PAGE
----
One recent study reported that superficial penetration produces prominent pricking and sharp sensations, whereas deep penetration produces a high degree of deep, dull, heavy, spreading and electric shock sensations.27 Deep, dull and heavy sensations were more prominent when needle rotation was used than when simple needle insertion was employed.
In contrast to the studies discussed above, however, several studies have reported no difference between real needles and sham needles. Salih et al35 conducted a study comparing de qi after real and sham-laser acupunctures and found that spreading, radiating, tingling, tugging, pulsing, warm and dull were the sensations most frequently experienced by both groups. The results also indicated that real acupuncture and sham-laser acupuncture produced de qi that was similar in terms of frequency, intensity and quality. The study found that de qi can be felt even with no tactile skin stimulation, which suggests that such de qi results from the overall treatment process and not necessarily from a particular aspect of it (table 3).
The relationship between de qi and treatment effects
Kong et al11 compared the degree of pain and needle sensations before and after acupuncture. The results showed statistically significant correlations between the pain-relieving effect and two of the nine SASS items (soreness and numbness). Chae et al10 also investigated the degree of acupuncture analgesia before and after acupuncture treatment and compared that with the ASS. Significant correlations between the analgesic effect of real acupuncture and the degree of acupuncture sensation were found with respect to burning, intense, pulsating and stinging sensations.
A Japanese study treated osteoarthritis with real and sham needles and found that patients who felt de qi experienced better treatment results than those who did not.12 However, another two clinical studies comparing the de qi and pain relief of patients with osteoarthritis found no significant difference in pain relief between those who felt de qi and those who did not (table 4).13 ,36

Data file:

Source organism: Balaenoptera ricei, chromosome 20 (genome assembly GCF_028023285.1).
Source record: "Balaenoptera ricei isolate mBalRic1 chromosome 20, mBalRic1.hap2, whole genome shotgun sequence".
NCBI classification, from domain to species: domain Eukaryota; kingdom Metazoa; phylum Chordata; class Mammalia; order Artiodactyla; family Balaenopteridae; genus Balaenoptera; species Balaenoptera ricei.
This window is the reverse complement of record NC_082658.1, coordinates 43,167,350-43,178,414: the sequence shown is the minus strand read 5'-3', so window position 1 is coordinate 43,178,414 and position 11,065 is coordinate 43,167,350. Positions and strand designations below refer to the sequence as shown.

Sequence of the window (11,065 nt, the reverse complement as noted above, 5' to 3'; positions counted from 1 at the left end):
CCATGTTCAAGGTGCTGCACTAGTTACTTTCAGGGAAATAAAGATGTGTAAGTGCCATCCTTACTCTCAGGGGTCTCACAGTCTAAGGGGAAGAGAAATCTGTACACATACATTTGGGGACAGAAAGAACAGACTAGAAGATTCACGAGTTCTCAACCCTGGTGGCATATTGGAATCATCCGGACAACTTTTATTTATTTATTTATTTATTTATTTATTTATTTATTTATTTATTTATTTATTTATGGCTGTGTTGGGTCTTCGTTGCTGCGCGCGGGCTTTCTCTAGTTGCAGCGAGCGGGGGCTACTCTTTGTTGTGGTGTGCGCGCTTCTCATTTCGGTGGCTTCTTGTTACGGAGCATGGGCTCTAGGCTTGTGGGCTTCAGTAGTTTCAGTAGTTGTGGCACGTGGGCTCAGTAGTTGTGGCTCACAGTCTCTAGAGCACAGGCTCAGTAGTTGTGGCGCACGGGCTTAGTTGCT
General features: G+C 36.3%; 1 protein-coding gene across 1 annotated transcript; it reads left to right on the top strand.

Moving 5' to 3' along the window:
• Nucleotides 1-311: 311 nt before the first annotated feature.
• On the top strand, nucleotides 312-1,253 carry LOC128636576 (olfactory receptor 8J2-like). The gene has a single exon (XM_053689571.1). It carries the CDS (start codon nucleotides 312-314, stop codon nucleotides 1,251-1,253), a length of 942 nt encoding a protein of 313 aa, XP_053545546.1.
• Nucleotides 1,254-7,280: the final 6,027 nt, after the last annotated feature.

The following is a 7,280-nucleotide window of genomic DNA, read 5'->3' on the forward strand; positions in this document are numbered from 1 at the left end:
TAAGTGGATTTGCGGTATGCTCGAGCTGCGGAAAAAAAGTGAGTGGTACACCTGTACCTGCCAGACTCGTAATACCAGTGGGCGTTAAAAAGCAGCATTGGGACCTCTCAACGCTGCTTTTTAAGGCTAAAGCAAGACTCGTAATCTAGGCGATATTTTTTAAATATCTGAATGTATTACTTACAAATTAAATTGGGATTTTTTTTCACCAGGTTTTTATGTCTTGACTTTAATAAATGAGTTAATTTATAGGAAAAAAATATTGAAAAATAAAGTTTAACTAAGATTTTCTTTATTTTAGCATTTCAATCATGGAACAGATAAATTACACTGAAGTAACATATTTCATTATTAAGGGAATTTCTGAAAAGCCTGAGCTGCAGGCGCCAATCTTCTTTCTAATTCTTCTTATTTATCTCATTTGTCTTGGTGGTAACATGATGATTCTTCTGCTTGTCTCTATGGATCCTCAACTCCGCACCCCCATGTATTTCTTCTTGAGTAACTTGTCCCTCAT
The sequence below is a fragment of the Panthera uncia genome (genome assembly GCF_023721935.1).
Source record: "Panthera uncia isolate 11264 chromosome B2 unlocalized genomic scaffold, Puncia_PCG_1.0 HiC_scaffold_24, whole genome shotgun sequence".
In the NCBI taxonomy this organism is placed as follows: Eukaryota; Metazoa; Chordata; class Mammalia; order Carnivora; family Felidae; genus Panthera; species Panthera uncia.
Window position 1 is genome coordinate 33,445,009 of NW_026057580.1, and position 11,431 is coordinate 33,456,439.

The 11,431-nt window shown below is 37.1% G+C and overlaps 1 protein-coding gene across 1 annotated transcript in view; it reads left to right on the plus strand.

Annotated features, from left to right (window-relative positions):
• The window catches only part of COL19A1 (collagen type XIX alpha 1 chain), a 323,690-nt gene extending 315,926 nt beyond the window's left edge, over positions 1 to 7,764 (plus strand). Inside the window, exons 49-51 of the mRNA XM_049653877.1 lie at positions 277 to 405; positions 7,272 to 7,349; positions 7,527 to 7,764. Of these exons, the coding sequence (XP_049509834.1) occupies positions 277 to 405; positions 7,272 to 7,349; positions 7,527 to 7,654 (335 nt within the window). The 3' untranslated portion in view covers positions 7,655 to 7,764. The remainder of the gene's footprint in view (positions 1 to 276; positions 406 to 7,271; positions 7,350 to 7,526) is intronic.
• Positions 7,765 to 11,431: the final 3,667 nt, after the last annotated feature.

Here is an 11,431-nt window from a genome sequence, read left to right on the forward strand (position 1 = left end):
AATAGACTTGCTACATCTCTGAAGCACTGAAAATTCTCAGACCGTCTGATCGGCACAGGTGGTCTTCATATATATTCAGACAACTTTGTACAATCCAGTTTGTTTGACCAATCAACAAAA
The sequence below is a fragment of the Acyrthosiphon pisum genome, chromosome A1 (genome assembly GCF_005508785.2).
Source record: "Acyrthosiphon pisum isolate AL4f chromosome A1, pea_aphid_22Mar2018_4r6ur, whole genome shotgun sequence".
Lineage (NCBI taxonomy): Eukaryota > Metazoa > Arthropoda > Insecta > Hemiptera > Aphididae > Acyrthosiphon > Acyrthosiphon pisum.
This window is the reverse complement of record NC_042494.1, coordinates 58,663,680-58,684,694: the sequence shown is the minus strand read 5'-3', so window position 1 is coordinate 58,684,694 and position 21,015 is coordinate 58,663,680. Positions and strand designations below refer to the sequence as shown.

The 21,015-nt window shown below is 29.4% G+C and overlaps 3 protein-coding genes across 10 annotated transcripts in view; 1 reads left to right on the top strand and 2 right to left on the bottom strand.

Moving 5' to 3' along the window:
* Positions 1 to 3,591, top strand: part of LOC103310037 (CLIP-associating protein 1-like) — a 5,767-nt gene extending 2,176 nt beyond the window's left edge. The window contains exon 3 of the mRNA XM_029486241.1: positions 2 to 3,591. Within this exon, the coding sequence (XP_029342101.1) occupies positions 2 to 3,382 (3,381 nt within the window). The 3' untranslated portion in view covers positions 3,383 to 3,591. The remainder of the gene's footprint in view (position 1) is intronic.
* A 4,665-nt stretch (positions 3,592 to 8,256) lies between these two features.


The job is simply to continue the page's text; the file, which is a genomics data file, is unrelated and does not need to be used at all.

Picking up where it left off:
Attitudes and opinions toward de qi
In a Chinese study that investigated the sensations and faith of patients in acupuncture, 89% of the patients reported that the needle sensations spread from the applied acupuncture points, and 82% considered the needle sensation to be an important element of acupuncture treatment.24 In addition, 68% of the patients thought that stronger needle sensations led to better treatment results, and 81% felt comfortable during the acupuncture treatment process.
In a survey of acupuncture practitioners in China and the USA, 47 of 86 practitioners agreed that dull pain was de qi, and over half agreed that de qi was beneficial, but sharp pain was harmful.37 Of them, 73% believed that the there was a correlation between de qi and treatment results. The patient attitudes toward de qi in China and the USA were found to follow different patterns; only 2 of the 17 practitioners who responded that patients approved of de qi were from the USA, and the remainder were from China.
Most clinical studies of de qi assessed patient de qi by asking patients to record the sensations they feel or by making practitioners assess patient de qi based on patients’ reactions.19 However, many acupuncturists thought that the de qi felt by the practitioner was as important as the de qi felt by the patient.37 Kim38 also reported that the practitioner's needle sensations are more objective than those of patients and are necessary for obtaining treatment results. Even though there have been many attempts to assess the needle sensations experienced by the practitioner,19 ,39 a validated de qi questionnaire has not been confirmed. Further studies to develop tools assessing de qi based on the practitioner's feeling or senses should be conducted, and for that, various approaches considering the interaction between practitioners and patients and the historical meaning of de qi should be used.